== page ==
The surrender than ended the Persian Gulf War

Figure 3: One of these Generals will be on a book tour soon, another will be repudiated and be lucky to survive the coming purges, ending up in house arrest as the sequels to this war began. Either way, this surrender accomplished nothing other than successfully stalling until the next round. Sultan Hashim Ahmad al-Tai and GEN Norman Schwarzkopf, 1991.

Most dictators have layers of patronage networks and enforcers in place to keep them in power. These groups have the resources and motivation to keep fighting proportionate to the likelihood of reprisals, whether official, such as the Nürnberg War Crimes Tribunals for the remnants of the Nazi regime at the end of World War II, or spontaneous, such as retribution against former Ba’athists in post-invasion Iraq. Even without reprisals, groups with power and access to resources will resist giving up privileged positions. What about the surviving imperial forces and government officials after the death of the Emperor? Would they just give up when they are likely be subject to war crimes trials or retribution?

Given the scale of violence, suffering, genocide and planetary destruction, it seems very unlikely the victorious rebel forces would let them go free. Some low ranking, low profile Imperial troops might try to melt back into the population unnoticed, but the new authorities could use personnel and other records to track them down. Senior level officials and Imperial officials with more blood on their hands, particularly in a regime with a penchant for ruling through terror like this one, would be highly motivated to prevent any desertions to preserve their own security. Would all of the bureaucrats throughout the Empire be so tainted they could not participate in the New Republic government or have valuable skills or experience to contribute? The Emperor’s unique capabilities as a dictator suggest although he may have initially picked his lieutenants for access to political power, but later would have selected purely for obedience and reliability in his absence. Most Imperial officials are probably disciplined thugs who reliably execute what they are told. The New Republic would have to establish a lustration process to vet every one of them, and how many would willingly undergo the process under the threat of reprisals by remaining Imperial enforcers?7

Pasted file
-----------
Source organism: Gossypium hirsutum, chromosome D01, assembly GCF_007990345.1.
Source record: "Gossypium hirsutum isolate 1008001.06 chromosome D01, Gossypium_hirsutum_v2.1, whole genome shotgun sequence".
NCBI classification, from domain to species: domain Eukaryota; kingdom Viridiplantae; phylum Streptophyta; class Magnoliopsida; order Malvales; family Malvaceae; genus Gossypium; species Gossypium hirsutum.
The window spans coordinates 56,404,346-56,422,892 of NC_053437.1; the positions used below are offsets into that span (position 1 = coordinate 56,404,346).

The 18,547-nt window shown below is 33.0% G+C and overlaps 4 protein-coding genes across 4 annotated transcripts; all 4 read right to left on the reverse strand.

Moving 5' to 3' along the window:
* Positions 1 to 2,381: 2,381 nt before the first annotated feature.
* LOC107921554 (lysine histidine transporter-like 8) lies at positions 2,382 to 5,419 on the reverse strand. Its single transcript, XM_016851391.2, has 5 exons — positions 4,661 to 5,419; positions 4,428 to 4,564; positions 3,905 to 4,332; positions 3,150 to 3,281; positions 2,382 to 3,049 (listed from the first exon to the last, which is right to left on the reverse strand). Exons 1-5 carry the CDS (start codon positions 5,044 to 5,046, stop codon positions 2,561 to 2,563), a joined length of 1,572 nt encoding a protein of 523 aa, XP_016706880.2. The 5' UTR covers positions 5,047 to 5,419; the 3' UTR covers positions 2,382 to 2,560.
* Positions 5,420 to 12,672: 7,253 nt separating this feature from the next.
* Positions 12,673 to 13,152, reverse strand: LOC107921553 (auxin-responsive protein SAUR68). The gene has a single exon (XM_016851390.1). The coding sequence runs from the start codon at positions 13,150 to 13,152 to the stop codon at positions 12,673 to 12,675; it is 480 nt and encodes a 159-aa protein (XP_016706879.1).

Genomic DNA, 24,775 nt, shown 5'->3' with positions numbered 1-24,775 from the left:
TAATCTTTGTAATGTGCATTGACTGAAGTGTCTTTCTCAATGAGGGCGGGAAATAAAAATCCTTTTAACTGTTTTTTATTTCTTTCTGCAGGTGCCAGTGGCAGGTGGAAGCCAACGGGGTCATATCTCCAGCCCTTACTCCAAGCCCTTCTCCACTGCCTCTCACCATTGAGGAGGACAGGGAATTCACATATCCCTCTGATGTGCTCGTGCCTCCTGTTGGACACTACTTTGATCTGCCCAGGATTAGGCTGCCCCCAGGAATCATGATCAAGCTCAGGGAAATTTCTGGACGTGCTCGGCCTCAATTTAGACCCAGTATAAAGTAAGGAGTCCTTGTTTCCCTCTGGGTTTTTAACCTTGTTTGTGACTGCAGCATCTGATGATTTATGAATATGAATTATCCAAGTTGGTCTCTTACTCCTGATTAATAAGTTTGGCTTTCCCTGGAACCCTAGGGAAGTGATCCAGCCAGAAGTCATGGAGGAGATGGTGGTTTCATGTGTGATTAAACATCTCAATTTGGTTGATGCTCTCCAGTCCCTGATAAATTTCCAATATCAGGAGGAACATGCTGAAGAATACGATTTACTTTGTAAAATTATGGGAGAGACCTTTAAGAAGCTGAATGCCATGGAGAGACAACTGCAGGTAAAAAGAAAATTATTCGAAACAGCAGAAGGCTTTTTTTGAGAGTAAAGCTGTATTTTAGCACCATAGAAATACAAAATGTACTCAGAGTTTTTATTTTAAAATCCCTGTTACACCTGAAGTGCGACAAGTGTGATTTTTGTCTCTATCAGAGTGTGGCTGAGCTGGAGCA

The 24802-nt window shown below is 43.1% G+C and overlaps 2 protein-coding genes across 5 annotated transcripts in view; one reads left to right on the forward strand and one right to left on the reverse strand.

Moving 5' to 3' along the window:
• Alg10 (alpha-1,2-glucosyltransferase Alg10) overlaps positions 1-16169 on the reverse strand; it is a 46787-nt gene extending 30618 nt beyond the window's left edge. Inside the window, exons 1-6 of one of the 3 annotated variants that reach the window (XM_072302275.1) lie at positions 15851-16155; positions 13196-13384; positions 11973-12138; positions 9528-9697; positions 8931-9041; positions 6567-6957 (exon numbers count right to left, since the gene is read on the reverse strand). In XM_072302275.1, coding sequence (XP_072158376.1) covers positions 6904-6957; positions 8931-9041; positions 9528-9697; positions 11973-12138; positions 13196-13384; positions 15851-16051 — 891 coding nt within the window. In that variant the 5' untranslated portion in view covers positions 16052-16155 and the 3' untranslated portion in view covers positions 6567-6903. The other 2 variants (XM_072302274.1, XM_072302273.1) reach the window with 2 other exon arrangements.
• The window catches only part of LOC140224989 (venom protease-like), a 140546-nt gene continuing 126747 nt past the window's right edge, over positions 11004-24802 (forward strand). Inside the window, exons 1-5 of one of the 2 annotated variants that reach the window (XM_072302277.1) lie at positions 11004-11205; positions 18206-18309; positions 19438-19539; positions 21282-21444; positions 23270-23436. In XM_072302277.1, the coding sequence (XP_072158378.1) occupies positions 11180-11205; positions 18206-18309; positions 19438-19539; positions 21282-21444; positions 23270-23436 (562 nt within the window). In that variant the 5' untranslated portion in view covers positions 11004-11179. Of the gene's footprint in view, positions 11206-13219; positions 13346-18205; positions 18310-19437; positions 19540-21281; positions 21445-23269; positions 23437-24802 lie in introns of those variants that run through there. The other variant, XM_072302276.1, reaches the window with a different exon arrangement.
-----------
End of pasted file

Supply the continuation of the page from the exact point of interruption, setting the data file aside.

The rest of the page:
Reconciliation after a war has entailed demobilization by one or both parties to reduce tensions, particularly in the era when states began raising mass armies against each other. Mobilizing a mass army or industrial preparations for war, such as shipbuilding, was a long, difficult and visible process that provided neighboring states an early warning of the initiator’s intentions, so demobilization provided security assurances to relax tensions. Large standing armies are also expensive to maintain, and from the 1500’s on, Western armies commonly just released soldiers where they were when they no longer needed them. States were gradually forced to take responsibility for demobilizing their soldiers, not least because many became brigands and criminals to survive crippled trade. The demobilization problem continues to haunt states. The US faced serious challenges demobilizing large numbers of soldiers following the Revolutionary and Civil Wars. Veterans of World War I struggling through the Great Depression formed a group called the Bonus Army to demand immediate compensation for their service. The costs of World War I and the failure to demobilize soldiers and the economy in many countries were arguably major factors in the Great Depression itself. The US implemented the Montgomery GI Bill and many other preparations to help soldiers and industry demobilize and transition to peacetime to prevent economic or social disruption from recurring.

So what did the Republic plan to do with all of those clone troopers when the war against the Separatists ended? Perhaps the Republic/Empire is prosperous enough in terms of basic necessities to afford a large population of idle ex-soldiers. It seems people only work in Star Wars because they want to, not because they need to, particularly with ubiquitous, affordable droids capable of doing just about everything. But what would the clones’ personhood status be and how would society treat them after the war? After all, only they and the Jedi fought in the war (with some exceptions), and their service was compulsory, so clearly society assigned value to their lives differently than any other Galactic citizen. They were clearly expendable enough to be sent into battle against droids manufactured on an assembly line. How would they cope with their memories, a bias toward action in idle times, and with obsolete, dangerous skills rivaled only by the now nearly extinct Jedi? At a minimum, they would have a completely different outlook than other Galactic citizens. How would a society that demonstrably favors collective security over liberty or justice at every turn deal with them?8 Some form of disposal is especially likely because of the dangers of built-in triggers like Order 66, and the possibility of suddenly swelling their ranks with new clones to form their own army.